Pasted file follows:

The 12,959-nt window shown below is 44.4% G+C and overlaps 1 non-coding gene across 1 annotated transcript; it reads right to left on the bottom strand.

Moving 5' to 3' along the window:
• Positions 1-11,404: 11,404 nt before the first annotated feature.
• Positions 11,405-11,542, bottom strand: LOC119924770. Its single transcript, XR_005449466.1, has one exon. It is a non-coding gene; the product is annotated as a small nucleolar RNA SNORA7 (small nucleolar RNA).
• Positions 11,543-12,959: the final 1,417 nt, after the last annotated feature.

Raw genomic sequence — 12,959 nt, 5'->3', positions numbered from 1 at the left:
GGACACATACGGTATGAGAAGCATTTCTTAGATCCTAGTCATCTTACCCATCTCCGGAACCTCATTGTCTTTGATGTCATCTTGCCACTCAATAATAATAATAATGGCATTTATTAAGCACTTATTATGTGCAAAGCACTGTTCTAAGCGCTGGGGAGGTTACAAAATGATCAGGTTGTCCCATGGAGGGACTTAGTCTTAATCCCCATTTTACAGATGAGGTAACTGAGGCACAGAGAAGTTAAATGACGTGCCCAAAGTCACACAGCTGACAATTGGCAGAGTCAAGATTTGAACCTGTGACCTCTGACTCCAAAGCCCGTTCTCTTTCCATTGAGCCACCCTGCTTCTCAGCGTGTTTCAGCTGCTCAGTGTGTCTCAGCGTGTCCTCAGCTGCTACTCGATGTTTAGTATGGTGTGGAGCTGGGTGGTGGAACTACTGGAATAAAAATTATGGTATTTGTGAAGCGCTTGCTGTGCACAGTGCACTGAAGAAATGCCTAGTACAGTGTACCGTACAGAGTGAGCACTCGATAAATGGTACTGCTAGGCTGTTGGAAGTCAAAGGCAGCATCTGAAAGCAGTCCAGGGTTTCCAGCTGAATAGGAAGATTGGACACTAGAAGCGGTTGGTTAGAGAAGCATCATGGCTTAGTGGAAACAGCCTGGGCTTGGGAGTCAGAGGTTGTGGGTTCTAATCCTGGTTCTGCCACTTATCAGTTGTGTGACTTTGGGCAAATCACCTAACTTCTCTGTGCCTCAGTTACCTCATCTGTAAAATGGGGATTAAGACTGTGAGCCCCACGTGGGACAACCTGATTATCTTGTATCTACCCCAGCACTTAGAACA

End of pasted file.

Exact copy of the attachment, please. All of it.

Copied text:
The 12,959-nt window shown below is 44.4% G+C and overlaps 1 non-coding gene across 1 annotated transcript; it reads right to left on the bottom strand.

Moving 5' to 3' along the window:
• Positions 1-11,404: 11,404 nt before the first annotated feature.
• Positions 11,405-11,542, bottom strand: LOC119924770. Its single transcript, XR_005449466.1, has one exon. It is a non-coding gene; the product is annotated as a small nucleolar RNA SNORA7 (small nucleolar RNA).
• Positions 11,543-12,959: the final 1,417 nt, after the last annotated feature.

Raw genomic sequence — 12,959 nt, 5'->3', positions numbered from 1 at the left:
GGACACATACGGTATGAGAAGCATTTCTTAGATCCTAGTCATCTTACCCATCTCCGGAACCTCATTGTCTTTGATGTCATCTTGCCACTCAATAATAATAATAATGGCATTTATTAAGCACTTATTATGTGCAAAGCACTGTTCTAAGCGCTGGGGAGGTTACAAAATGATCAGGTTGTCCCATGGAGGGACTTAGTCTTAATCCCCATTTTACAGATGAGGTAACTGAGGCACAGAGAAGTTAAATGACGTGCCCAAAGTCACACAGCTGACAATTGGCAGAGTCAAGATTTGAACCTGTGACCTCTGACTCCAAAGCCCGTTCTCTTTCCATTGAGCCACCCTGCTTCTCAGCGTGTTTCAGCTGCTCAGTGTGTCTCAGCGTGTCCTCAGCTGCTACTCGATGTTTAGTATGGTGTGGAGCTGGGTGGTGGAACTACTGGAATAAAAATTATGGTATTTGTGAAGCGCTTGCTGTGCACAGTGCACTGAAGAAATGCCTAGTACAGTGTACCGTACAGAGTGAGCACTCGATAAATGGTACTGCTAGGCTGTTGGAAGTCAAAGGCAGCATCTGAAAGCAGTCCAGGGTTTCCAGCTGAATAGGAAGATTGGACACTAGAAGCGGTTGGTTAGAGAAGCATCATGGCTTAGTGGAAACAGCCTGGGCTTGGGAGTCAGAGGTTGTGGGTTCTAATCCTGGTTCTGCCACTTATCAGTTGTGTGACTTTGGGCAAATCACCTAACTTCTCTGTGCCTCAGTTACCTCATCTGTAAAATGGGGATTAAGACTGTGAGCCCCACGTGGGACAACCTGATTATCTTGTATCTACCCCAGCACTTAGAACA